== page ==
This case involved a petition for en banc review of the 2016 order upholding the Federal Communications Commission’s (FCC) 2015 Open Internet Order. The court denied a petition for a review of the order en banc, i.e., by the full D.C. Circuit panel. Judge Kavanaugh dissented from the court’s 2017 en banc ruling asserting that the FCC lacked clear congressional authorization to issue the rules. The majority, however, felt the question of whether the FCC had this authority was resolved “definitely and authoritatively” in the affirmative in National Cable & Telecommunications Ass’n v. Brand X Internet Services, 545 U.S. 967, 125 S.Ct. 2688, 162 L.Ed.2d 820 (2005) – a case cited by Kavanaugh in his dissent.
Kavanaugh also argued that the Open Internet Order violated ISP’s First Amendment rights.
Internet service providers and cable operators perform the same kinds of functions in their respective networks. Just like cable operators, Internet service providers deliver content to consumers. Internet service providers may not necessarily generate much content of their own, but they may decide what content they will transmit, just as cable operators decide what content they will transmit. Deciding whether and how to transmit ESPN and deciding whether and how to transmit ESPN.com are not meaningfully different for First Amendment purposes.
The majority dismissed this argument.
[N]o Supreme Court decision supports the counterintuitive notion that the First Amendment entitles an ISP to engage in the kind of conduct barred by the net neutrality rule — i.e., to hold itself out to potential customers as offering them an unfiltered pathway to any web content of theirown choosing, but then, once they have subscribed, to turn around and limit their access to certain web content based on the ISP’s own commercial preferences.
Gigi Sohn, who was counsel to the architect of the Open Internet Order – FCC chairman Tom Wheeler, asserted that Kavanaugh’s view represents the “fringe of First Amendment jurisprudence.”4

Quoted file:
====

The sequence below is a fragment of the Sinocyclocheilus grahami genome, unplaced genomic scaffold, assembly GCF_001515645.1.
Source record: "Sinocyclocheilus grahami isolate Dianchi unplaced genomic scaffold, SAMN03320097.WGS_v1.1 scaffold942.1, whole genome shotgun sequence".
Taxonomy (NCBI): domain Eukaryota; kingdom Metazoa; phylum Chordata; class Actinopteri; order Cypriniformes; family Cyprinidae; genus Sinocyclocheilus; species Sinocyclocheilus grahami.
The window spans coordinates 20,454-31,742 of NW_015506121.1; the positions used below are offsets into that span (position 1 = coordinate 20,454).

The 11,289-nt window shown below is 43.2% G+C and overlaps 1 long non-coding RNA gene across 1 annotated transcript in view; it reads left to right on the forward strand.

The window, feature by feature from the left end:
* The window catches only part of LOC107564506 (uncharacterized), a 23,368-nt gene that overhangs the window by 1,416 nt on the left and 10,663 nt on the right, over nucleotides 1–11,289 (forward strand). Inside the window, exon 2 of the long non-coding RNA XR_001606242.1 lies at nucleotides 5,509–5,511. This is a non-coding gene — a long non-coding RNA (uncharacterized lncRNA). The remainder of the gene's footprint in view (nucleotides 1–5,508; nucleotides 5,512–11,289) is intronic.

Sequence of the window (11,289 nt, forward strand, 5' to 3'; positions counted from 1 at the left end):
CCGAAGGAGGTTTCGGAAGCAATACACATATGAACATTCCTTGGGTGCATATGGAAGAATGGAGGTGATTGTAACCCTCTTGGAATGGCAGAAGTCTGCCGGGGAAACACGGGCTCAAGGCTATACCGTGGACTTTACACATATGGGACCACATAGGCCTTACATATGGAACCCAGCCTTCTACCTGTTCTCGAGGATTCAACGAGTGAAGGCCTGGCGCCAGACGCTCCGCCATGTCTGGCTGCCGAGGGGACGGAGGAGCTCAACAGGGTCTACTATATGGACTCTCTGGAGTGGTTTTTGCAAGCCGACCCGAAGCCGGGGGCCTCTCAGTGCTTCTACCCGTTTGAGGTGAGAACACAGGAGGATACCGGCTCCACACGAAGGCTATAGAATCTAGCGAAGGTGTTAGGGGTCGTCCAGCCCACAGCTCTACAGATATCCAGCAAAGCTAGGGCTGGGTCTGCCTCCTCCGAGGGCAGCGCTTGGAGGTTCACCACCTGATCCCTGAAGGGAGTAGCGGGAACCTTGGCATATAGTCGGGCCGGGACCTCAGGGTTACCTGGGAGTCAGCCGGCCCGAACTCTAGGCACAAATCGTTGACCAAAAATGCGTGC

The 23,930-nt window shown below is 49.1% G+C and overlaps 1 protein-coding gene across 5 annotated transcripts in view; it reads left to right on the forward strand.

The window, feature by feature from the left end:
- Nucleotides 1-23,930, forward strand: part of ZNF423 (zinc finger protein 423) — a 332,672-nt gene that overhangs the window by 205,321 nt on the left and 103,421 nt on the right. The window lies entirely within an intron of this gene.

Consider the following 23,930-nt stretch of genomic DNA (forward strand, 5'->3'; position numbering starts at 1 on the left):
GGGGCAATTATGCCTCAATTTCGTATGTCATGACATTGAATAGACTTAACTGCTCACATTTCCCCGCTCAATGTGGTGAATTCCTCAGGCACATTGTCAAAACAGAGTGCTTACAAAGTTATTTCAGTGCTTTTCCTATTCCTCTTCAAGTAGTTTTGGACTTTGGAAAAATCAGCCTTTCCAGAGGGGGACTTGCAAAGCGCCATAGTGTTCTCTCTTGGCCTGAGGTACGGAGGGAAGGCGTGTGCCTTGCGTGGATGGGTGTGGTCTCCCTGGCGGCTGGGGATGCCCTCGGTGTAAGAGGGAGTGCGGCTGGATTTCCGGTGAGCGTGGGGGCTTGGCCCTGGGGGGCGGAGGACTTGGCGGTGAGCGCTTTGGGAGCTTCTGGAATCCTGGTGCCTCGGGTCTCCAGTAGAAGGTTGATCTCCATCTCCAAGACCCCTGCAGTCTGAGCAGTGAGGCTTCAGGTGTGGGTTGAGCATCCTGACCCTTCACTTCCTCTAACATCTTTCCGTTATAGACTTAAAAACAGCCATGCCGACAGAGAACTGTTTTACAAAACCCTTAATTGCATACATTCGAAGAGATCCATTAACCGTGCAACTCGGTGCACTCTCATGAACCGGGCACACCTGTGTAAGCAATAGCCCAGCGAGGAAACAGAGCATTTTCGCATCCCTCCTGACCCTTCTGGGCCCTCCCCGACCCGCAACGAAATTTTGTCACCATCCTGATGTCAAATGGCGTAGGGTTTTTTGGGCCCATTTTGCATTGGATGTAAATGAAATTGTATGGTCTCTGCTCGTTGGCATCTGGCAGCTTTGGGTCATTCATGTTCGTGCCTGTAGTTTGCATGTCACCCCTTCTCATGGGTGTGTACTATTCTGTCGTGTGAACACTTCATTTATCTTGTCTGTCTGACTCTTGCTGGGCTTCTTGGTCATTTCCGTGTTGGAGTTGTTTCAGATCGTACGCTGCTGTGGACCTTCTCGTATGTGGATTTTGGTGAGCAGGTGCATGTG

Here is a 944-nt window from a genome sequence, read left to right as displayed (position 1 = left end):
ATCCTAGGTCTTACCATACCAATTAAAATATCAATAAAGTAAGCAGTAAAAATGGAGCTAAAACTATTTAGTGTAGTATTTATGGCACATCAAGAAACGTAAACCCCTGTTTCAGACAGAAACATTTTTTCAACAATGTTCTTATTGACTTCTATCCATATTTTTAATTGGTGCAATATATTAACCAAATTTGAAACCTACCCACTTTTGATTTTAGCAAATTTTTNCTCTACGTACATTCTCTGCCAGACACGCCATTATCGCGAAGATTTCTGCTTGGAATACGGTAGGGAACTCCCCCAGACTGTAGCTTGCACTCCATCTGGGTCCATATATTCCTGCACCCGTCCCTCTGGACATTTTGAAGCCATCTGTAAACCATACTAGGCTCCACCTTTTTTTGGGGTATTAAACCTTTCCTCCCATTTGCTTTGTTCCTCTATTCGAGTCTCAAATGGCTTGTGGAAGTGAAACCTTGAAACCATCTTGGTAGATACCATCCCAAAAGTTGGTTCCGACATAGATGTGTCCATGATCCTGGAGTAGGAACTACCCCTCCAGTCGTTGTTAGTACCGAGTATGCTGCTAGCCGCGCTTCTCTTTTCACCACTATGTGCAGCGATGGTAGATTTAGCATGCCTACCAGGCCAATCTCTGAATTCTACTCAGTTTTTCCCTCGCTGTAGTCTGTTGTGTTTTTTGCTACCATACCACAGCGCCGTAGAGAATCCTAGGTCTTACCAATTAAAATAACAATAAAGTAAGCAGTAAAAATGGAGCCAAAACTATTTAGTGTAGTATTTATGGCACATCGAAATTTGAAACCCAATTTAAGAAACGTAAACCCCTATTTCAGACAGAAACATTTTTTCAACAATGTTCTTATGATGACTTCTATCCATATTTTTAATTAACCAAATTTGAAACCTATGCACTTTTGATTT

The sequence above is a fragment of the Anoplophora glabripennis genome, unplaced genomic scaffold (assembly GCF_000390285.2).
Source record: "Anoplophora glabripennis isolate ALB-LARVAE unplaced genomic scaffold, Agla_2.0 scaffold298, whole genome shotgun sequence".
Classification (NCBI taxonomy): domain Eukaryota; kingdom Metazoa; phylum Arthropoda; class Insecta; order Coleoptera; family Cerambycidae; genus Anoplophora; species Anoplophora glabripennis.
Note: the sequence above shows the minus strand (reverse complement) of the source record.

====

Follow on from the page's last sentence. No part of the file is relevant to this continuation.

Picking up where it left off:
For 85 years, the First Amendment rights of network operators like ISPs, broadcasters, and cable operators have always been balanced with the rights of the public. Kavanaugh’s ascension to the bench could start the mainstreaming of a legal theory that would all but eviscerate the public’s rights with regard to networks that use public rights of way, and by law are required to serve the public.
Klayman v Obama, 805 F.3d 1148 (D.C. Cir. 2015)
In another decision rejecting en banc review, this time Kavanaugh sided with the majority in denying review to an order rejecting a challenging the National Security Agency’s warrantless mass telephone surveillance program. Kavanagh asserted that the program was “entirely consistent with the Fourth Amendment”. Kavanaugh did not consider bulk collection of telephony metadata to be a search under the Fourth Amendment, but even if it was a search it was not unreasonable since
the Government’s program for bulk collection of telephony metadata serves a critically important special need — preventing terrorist attacks on the United States. See THE 9/11 COMMISSION REPORT (2004). In my view, that critical national security need outweighs the impact on privacy occasioned by this program.
U.S. v Jones, 625 F.3d 766 (D.C. Cir. 2010)
In Jones, the government sought en banc review of a ruling that the warrantless use of a GPS device to track the public movements of Jones’ vehicle for approximately four weeks was an unreasonable search in violation of the Fourth Amendment. In a 5-4 decision, the court denied the request, but Kavanaugh dissented. The dissenters argued that the decision was inconsistent with the Supreme Court’s ruling in United States v. Knotts, 460 U.S. 276, 281 (1983) which uphold the use of a radio transmitter placed in a car since “[a] person traveling in an automobile on public thoroughfares has no reasonable expectation of privacy in his movements from one place to another.”
Kavanaugh noted that he was not sure if the government would prevail if the review was granted, in part due to the “police’s physical intrusion to install the GPS device”. A unanimous Supreme Court upheld the majority’s decision based on this physical intrusion. United States v. Jones, 565 U.S. 400 (2012).